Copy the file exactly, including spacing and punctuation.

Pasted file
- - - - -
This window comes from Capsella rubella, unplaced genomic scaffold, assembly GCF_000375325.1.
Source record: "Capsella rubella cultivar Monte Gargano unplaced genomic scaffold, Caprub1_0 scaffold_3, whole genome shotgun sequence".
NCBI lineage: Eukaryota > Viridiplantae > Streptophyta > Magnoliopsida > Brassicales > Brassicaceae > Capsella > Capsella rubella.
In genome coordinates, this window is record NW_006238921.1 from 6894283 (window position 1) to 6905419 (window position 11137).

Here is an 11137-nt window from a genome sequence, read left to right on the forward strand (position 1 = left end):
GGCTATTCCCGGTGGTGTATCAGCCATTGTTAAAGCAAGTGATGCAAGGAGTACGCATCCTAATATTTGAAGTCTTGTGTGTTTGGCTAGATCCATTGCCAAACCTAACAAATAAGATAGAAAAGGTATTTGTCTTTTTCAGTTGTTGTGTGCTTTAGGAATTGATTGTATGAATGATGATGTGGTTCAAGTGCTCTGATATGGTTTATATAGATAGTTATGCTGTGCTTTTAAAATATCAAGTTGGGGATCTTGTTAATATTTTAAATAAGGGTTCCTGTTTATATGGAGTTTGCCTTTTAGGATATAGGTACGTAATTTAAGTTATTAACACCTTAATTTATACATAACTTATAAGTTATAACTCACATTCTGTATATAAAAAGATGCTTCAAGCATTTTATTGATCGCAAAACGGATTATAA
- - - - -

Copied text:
This window comes from Capsella rubella, unplaced genomic scaffold, assembly GCF_000375325.1.
Source record: "Capsella rubella cultivar Monte Gargano unplaced genomic scaffold, Caprub1_0 scaffold_3, whole genome shotgun sequence".
NCBI lineage: Eukaryota > Viridiplantae > Streptophyta > Magnoliopsida > Brassicales > Brassicaceae > Capsella > Capsella rubella.
In genome coordinates, this window is record NW_006238921.1 from 6894283 (window position 1) to 6905419 (window position 11137).

Here is an 11137-nt window from a genome sequence, read left to right on the forward strand (position 1 = left end):
GGCTATTCCCGGTGGTGTATCAGCCATTGTTAAAGCAAGTGATGCAAGGAGTACGCATCCTAATATTTGAAGTCTTGTGTGTTTGGCTAGATCCATTGCCAAACCTAACAAATAAGATAGAAAAGGTATTTGTCTTTTTCAGTTGTTGTGTGCTTTAGGAATTGATTGTATGAATGATGATGTGGTTCAAGTGCTCTGATATGGTTTATATAGATAGTTATGCTGTGCTTTTAAAATATCAAGTTGGGGATCTTGTTAATATTTTAAATAAGGGTTCCTGTTTATATGGAGTTTGCCTTTTAGGATATAGGTACGTAATTTAAGTTATTAACACCTTAATTTATACATAACTTATAAGTTATAACTCACATTCTGTATATAAAAAGATGCTTCAAGCATTTTATTGATCGCAAAACGGATTATAA